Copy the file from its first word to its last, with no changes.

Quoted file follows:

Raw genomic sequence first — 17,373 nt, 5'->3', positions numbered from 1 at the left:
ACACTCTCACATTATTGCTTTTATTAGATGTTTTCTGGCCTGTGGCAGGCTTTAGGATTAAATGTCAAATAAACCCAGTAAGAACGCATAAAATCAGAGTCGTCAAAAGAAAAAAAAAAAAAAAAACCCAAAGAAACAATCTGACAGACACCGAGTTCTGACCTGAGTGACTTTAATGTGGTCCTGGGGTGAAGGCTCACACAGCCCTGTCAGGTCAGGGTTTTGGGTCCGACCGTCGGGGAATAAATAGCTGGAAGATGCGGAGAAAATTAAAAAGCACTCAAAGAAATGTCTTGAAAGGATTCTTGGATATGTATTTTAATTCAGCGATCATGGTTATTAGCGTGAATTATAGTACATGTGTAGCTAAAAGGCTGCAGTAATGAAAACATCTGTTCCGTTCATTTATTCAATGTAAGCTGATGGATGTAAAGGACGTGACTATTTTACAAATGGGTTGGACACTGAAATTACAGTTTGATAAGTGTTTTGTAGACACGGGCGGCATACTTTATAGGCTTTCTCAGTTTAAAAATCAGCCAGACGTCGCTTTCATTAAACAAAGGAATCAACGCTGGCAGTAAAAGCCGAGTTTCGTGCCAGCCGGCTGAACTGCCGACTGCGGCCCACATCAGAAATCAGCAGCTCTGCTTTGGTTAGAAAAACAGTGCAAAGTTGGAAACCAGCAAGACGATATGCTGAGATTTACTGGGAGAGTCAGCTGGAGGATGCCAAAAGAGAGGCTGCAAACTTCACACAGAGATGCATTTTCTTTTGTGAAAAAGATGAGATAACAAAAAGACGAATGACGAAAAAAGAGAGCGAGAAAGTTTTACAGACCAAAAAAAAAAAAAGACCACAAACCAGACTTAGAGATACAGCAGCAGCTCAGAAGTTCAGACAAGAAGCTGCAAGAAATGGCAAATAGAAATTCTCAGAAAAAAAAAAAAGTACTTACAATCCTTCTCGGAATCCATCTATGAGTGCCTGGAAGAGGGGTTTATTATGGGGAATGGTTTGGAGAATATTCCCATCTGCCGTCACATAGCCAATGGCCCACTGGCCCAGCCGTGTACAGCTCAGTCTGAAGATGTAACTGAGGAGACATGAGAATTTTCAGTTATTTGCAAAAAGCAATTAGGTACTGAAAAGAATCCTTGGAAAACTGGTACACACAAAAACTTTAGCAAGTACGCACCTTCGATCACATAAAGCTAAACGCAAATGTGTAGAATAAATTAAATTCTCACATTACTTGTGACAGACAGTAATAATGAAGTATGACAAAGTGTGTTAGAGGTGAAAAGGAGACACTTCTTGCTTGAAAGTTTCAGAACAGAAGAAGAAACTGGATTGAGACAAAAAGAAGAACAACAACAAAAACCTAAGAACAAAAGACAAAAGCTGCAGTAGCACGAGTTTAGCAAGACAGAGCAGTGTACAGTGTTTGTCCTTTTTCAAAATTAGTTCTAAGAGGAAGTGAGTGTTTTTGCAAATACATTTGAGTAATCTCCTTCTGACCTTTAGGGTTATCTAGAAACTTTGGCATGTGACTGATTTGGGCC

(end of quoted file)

Raw genomic sequence first — 17,373 nt, 5'->3', positions numbered from 1 at the left:
ACACTCTCACATTATTGCTTTTATTAGATGTTTTCTGGCCTGTGGCAGGCTTTAGGATTAAATGTCAAATAAACCCAGTAAGAACGCATAAAATCAGAGTCGTCAAAAGAAAAAAAAAAAAAAAAACCCAAAGAAACAATCTGACAGACACCGAGTTCTGACCTGAGTGACTTTAATGTGGTCCTGGGGTGAAGGCTCACACAGCCCTGTCAGGTCAGGGTTTTGGGTCCGACCGTCGGGGAATAAATAGCTGGAAGATGCGGAGAAAATTAAAAAGCACTCAAAGAAATGTCTTGAAAGGATTCTTGGATATGTATTTTAATTCAGCGATCATGGTTATTAGCGTGAATTATAGTACATGTGTAGCTAAAAGGCTGCAGTAATGAAAACATCTGTTCCGTTCATTTATTCAATGTAAGCTGATGGATGTAAAGGACGTGACTATTTTACAAATGGGTTGGACACTGAAATTACAGTTTGATAAGTGTTTTGTAGACACGGGCGGCATACTTTATAGGCTTTCTCAGTTTAAAAATCAGCCAGACGTCGCTTTCATTAAACAAAGGAATCAACGCTGGCAGTAAAAGCCGAGTTTCGTGCCAGCCGGCTGAACTGCCGACTGCGGCCCACATCAGAAATCAGCAGCTCTGCTTTGGTTAGAAAAACAGTGCAAAGTTGGAAACCAGCAAGACGATATGCTGAGATTTACTGGGAGAGTCAGCTGGAGGATGCCAAAAGAGAGGCTGCAAACTTCACACAGAGATGCATTTTCTTTTGTGAAAAAGATGAGATAACAAAAAGACGAATGACGAAAAAAGAGAGCGAGAAAGTTTTACAGACCAAAAAAAAAAAAAGACCACAAACCAGACTTAGAGATACAGCAGCAGCTCAGAAGTTCAGACAAGAAGCTGCAAGAAATGGCAAATAGAAATTCTCAGAAAAAAAAAAAAGTACTTACAATCCTTCTCGGAATCCATCTATGAGTGCCTGGAAGAGGGGTTTATTATGGGGAATGGTTTGGAGAATATTCCCATCTGCCGTCACATAGCCAATGGCCCACTGGCCCAGCCGTGTACAGCTCAGTCTGAAGATGTAACTGAGGAGACATGAGAATTTTCAGTTATTTGCAAAAAGCAATTAGGTACTGAAAAGAATCCTTGGAAAACTGGTACACACAAAAACTTTAGCAAGTACGCACCTTCGATCACATAAAGCTAAACGCAAATGTGTAGAATAAATTAAATTCTCACATTACTTGTGACAGACAGTAATAATGAAGTATGACAAAGTGTGTTAGAGGTGAAAAGGAGACACTTCTTGCTTGAAAGTTTCAGAACAGAAGAAGAAACTGGATTGAGACAAAAAGAAGAACAACAACAAAAACCTAAGAACAAAAGACAAAAGCTGCAGTAGCACGAGTTTAGCAAGACAGAGCAGTGTACAGTGTTTGTCCTTTTTCAAAATTAGTTCTAAGAGGAAGTGAGTGTTTTTGCAAATACATTTGAGTAATCTCCTTCTGACCTTTAGGGTTATCTAGAAACTTTGGCATGTGACTGATTTGGGCC